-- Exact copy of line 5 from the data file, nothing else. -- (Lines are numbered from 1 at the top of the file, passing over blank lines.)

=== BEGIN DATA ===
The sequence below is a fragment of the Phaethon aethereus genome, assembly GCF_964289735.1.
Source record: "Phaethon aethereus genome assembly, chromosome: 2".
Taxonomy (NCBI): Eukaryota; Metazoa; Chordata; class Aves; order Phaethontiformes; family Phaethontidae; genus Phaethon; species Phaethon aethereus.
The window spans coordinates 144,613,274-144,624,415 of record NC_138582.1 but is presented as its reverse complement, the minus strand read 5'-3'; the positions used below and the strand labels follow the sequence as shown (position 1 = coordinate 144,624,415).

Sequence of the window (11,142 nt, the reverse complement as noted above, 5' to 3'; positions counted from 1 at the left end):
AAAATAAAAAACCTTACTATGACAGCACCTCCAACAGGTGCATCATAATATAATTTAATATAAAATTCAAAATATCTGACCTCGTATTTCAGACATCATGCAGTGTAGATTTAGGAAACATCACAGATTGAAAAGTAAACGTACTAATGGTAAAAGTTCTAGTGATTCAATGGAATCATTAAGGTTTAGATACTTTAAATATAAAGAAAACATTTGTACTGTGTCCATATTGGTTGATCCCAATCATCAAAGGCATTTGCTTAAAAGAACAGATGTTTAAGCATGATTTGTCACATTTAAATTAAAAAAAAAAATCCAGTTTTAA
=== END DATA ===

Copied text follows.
Sequence of the window (11,142 nt, the reverse complement as noted above, 5' to 3'; positions counted from 1 at the left end):